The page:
This section is towards the bottom of the report, but it very helpful for us to see exactly where the physical pressure is on the database.  There will be three areas we will be interested in:

  • Buffer busy waits
  • ITL Waits
  • Physical Reads
Segments by Buffer Busy Waits           DB/Inst: ORC1/ORC1  Snaps: 84745-84747
-> % of Capture shows % of Buffer Busy Waits for each top segment compared
-> with total Buffer Busy Waits for all segments captured by the Snapshot
           Tablespace                      Subobject  Obj.          Busy    % of
Owner         Name    Object Name            Name     Type         Waits Capture
---------- ---------- -------------------- ---------- ----- ------------ -------
USER1       USER_LG    PTBL1_DT_IDX                 INDEX        1,877   48.79
USER2       USERS      TBL2            P201102      TABLE          806   20.95
USER2       USERS      PTBL4           P201102      INDEX          443   11.52
USER1       USER_LG    PTBL1                        TABLE          260    6.76
USER2       USERS      PTBL2_AU_IDX    P201102      INDEX          206    5.35

By reviewing the data above, we can see that almost 50% of our buffer busy waits on are the USER1.PTBL1_DT_IDX.

This will most likely show much of our db file sequential read waits and our concurrency, so this is a good object to make note of.

Segments by Physical Reads              DB/Inst: ORC1/ORC1  Snaps: 84745-84747
-> Total Physical Reads:      29,381,297
-> Captured Segments account for    34.9% of Total
           Tablespace                      Subobject  Obj.      Physical
Owner         Name    Object Name            Name     Type         Reads  %Total
---------- ---------- -------------------- ---------- ----- ------------ -------
USER1       USER_LG    TBL2                            TABLE    2,947,780   10.03
USER1       USER_LG    PTBL1                           TABLE    2,101,923    7.15
USER2       USERS      TBL_16_AUD            P201102   TABLE    1,334,319    4.54
USER2       USERS      TBL_12_AUD            P201012   TABLE      884,322    3.01
USER2       USERS      PTBL_AUD              P201012   INDEX      711,388    2.42

We see another clue above to what we should be looking for next. The USER1.TBL2 has large physical reads on it. We should keep an eye out for statements involving the first three objects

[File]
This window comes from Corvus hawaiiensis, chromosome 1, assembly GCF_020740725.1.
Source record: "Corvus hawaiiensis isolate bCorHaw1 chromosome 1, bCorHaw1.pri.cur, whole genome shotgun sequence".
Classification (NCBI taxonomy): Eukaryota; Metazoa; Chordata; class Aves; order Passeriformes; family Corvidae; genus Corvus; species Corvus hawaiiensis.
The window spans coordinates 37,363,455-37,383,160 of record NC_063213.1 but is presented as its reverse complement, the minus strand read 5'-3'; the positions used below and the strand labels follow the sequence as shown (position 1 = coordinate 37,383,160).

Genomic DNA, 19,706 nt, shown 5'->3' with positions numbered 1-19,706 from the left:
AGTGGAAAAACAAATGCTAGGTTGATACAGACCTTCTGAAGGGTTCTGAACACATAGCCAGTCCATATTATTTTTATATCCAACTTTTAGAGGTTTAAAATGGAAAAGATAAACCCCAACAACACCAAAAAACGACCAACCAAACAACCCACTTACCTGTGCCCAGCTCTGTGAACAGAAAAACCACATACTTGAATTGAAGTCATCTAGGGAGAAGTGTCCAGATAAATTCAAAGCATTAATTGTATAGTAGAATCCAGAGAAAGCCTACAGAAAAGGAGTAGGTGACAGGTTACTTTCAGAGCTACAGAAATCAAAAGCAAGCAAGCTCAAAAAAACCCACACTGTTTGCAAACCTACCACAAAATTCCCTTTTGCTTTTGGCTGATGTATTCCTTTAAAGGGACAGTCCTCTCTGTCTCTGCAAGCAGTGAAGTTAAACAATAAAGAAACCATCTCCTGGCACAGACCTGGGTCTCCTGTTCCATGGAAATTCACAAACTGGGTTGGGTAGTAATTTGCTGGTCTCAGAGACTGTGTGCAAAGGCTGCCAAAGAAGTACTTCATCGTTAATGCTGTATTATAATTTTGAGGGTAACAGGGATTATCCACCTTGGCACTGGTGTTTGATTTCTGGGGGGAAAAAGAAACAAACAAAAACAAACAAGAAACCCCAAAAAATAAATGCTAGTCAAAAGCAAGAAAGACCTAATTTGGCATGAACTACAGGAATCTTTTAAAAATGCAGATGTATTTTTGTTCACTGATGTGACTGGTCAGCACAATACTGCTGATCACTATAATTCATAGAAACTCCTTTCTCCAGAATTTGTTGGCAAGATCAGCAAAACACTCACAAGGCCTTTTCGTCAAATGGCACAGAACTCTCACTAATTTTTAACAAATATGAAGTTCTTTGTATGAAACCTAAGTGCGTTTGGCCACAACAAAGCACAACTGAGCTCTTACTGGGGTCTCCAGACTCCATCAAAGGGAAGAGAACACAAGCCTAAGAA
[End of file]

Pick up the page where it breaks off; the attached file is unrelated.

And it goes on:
due to the quantity of physical reads, in my opinion.

Segments by ITL Waits                   DB/Inst: ORC1/ORC1  Snaps: 84745-84747
-> % of Capture shows % of ITL waits for each top segment compared
-> with total ITL waits for all segments captured by the Snapshot
           Tablespace                      Subobject  Obj.           ITL    % of
Owner         Name    Object Name            Name     Type         Waits Capture
---------- ---------- -------------------- ---------- ----- ------------ -------
USER2       USERS      PK_PTBL1_AUD        P201102    INDEX            9   26.47
USER2       USERS      PTBL1_AUD           P201102    INDEX            7   20.59
USER2       USERS      UK_TBL16_IDX        P201102    INDEX            5   14.71
USER1       USER_LG    PK_TBL16_IDX                   INDEX            2    5.88
USER1       USER_LG    PTBL1                          TABLE            2    5.88

The actual waits may be misleading in this report, as there are a number of partitions that might be hiding small numbers individually that are adding up together.

We can tell that we can address most of them just be changing the initial transactions on the three objects in the top of the list shown though.

We now have the data from the Segment Statistics section to now move into specific SQL reporting data.  We will use what we have gathered so far to help us zero in on the statements that can be tuned to offer

us the most “bang for the buck”.  If we want to tune to remove impact, we will be looking at what is taking the most time in the database to complete.  If we are looking for a historical culprit for a performance issue at a given time, we will then be looking for a similar issue, but not take the secondary steps of categorizing complexity of resolution unless we are going to address it.

In the elapsed time is the statement that goes with much of our data:

  Elapsed      CPU                  Elap per  % Total
  Time (s)   Time (s)  Executions   Exec (s)  DB Time    SQL Id
---------- ---------- ------------ ---------- ------- -------------
    29,053         54       28,705        1.0    33.3 3m3pjyfj29dpv
Module: user@hostname (TNS V1-V3)
UPDATE USER1.PTBL1 SET COL1 = :1, COL2 = :2, COL3 = :3, COL4=